Reducing the size of images in iOS apps

For a surprisingly simple app, Keep Calm on iOS has required a reasonable amount of maintainence. Like many iOS apps it uses a lot of images to improve the user experience, and in the first version I had over 150 pictures because I allow users to change the crown. From the most recent version onwards there are over 1000 pictures as users can optionally purchase extras. This has pushed the app download size up from 2MB to around 20MB with around 19.5MB solely being images.

I decided that I wanted to be able to reduce the size and number of images in the app bundle but I didn’t want to reduce image quality or number.

The first option was to compress all of the PNGs using a tool like pngcrush however I’m only storing PNGs with one channel (alpha) so this had virtually no effect. I had also considered storing the original SVG files I had generated them from, but the addition of SVG rendering libraries, saving code and Core Image filters meant that I wouldn’t have seen any major reduction in the bundle size. I also had a look into zipping the files (and tarring them) however this reduced less than 1% because of pre-existing compression in the PNG files.

The next option I decided to investigate was putting all of the images in one single file, like a sprite sheet. This would mean PNG compression could help to reduce the amount of overhead on each file whilst maintaining the original quality.

I then wrote some ridiculously simple code for a Mac app that read in all of the files and drew them onto a Quartz 2D canvas (they’re all 300px by 300px at the most, so I just drew them in a square grid). This then produced a PNG file that was around 18MB, so I didn’t really gain anything.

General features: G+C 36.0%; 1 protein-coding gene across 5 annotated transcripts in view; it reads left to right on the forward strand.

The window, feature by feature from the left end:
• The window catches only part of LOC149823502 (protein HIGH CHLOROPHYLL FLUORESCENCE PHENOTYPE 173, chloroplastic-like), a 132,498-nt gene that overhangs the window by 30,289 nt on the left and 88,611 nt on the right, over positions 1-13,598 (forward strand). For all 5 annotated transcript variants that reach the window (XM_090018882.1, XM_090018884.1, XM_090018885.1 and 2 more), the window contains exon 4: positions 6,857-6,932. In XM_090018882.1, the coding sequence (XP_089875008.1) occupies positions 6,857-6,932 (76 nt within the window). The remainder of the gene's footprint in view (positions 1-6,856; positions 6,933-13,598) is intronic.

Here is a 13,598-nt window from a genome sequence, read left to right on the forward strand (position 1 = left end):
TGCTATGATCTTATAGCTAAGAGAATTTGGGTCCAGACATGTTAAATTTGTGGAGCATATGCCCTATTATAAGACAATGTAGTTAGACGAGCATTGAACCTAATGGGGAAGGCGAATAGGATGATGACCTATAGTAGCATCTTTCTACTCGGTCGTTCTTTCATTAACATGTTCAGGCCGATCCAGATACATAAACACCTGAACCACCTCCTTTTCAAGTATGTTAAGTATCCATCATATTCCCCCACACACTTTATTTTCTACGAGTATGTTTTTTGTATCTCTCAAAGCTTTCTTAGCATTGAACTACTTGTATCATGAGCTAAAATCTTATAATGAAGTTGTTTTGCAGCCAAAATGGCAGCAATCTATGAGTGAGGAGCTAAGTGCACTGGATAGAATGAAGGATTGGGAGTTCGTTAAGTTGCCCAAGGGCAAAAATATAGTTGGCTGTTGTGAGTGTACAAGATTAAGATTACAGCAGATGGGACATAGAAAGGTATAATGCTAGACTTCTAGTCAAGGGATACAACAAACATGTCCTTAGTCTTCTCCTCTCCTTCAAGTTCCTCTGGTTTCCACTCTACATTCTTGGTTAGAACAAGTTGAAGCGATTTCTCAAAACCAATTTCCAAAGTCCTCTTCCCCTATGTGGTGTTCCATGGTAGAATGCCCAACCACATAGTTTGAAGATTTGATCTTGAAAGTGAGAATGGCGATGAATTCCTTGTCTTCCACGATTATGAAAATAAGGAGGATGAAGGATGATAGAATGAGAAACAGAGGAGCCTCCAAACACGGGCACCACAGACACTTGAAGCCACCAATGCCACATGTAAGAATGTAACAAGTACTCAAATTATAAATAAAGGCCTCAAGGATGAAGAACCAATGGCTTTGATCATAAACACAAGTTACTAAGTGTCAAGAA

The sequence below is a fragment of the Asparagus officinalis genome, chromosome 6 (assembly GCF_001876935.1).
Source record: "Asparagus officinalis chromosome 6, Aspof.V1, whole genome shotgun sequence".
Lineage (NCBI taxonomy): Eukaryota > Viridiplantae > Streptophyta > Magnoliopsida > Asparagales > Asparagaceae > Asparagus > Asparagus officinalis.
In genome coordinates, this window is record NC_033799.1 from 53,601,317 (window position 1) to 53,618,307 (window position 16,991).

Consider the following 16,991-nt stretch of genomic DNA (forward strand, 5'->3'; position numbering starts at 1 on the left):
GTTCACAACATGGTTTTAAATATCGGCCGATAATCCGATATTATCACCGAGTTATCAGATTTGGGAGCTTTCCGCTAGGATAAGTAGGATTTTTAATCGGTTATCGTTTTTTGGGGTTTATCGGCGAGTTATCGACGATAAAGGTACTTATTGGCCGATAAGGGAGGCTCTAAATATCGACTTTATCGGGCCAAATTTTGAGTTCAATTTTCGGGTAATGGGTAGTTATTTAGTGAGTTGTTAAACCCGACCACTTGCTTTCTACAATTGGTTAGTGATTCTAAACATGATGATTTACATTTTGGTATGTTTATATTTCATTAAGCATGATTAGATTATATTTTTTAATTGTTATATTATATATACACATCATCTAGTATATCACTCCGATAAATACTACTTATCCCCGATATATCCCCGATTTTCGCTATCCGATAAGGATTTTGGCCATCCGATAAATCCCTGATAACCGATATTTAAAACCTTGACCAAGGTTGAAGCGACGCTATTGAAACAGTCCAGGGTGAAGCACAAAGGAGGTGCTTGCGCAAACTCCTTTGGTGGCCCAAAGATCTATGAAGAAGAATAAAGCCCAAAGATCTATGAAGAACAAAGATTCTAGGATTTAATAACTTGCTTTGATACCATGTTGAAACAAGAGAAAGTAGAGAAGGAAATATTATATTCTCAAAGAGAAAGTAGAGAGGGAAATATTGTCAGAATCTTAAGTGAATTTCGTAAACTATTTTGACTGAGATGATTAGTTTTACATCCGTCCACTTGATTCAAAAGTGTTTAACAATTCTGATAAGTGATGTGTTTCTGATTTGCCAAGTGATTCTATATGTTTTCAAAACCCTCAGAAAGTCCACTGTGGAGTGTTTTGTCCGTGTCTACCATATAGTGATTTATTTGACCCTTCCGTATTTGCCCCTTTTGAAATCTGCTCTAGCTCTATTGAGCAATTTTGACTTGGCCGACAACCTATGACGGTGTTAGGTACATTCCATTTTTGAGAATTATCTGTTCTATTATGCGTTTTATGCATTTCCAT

Just to see if the NSImage compression code wasn’t great, I exported the image in GIMP but there was virtually no change. My images were basically one giant white PNG with an alpha channel, so in theory the file should have been a bit smaller (I was being optimistic, it is around 36 megapixels). I then added a black background to the image and exported it with GIMP without the alpha channel and magically the filesize reduced from 18MB to just under 4MB. This would keep my app size reasonably low and reduce the installation process because the iOS devices wouldn’t have to unpack over 1000 files, it would be less than 200.

The next problem was that I would now have to ‘unpack’ all of the extra icons when the user purchased them. It turns out that with a UIImage category you can pretty quickly (according to an Xcode log I managed 40 images/second on an old generation iPod Touch) crop the images out of the original and save them to disk. I had been concerned that it would not be able to load such a large image into memory, however I incredibly didn’t get any memory warnings when doing so.

The next problem I faced was that I didn’t need the black background in each image. The easy solution to fixing this is to use a Core Image filter called CIColorMatrix which multiplies each color value and adds a value onto it. I could then just multiply all RGB values by 0 and add on 1 to set them to alpha. The new alpha could then just be 1 multiplied by one of the original RGB values.

I then wrote some new code that loaded the image using UIImage and applied the filter using Core Image before running the same splitting routine. This worked perfectly (and at about the same speed) in the simulator but I couldn’t get it working on the device – the images would crop but they would be completely blank, which was useless. I was also getting memory warnings.

From what I can gather UIImage will keep the original compressed version of the image in memory, hence why it could load a 4MB 36 megapixel image on a device. Core Image, on the other hand, needs the raw image data and so uncompresses it, which meant holding 36 megapixels * 4 bytes per pixel = 144MB of data in RAM. Instead of feeding me back a useable image it just gave up and gave me a blank 36MP image, which was useless. My final solution is therefore either to split the large image into smaller images or just apply Core Image filters when the images get displayed.

In conclusion, if you’ve got a large number (probably less than 200) of small images in your app you could probably reduce the app size significantly by putting them all in one image and unpacking the individual images from that. On the other hand, if you have a small number of large images it is probably best to keep them in individual images so that your app doesn’t crash.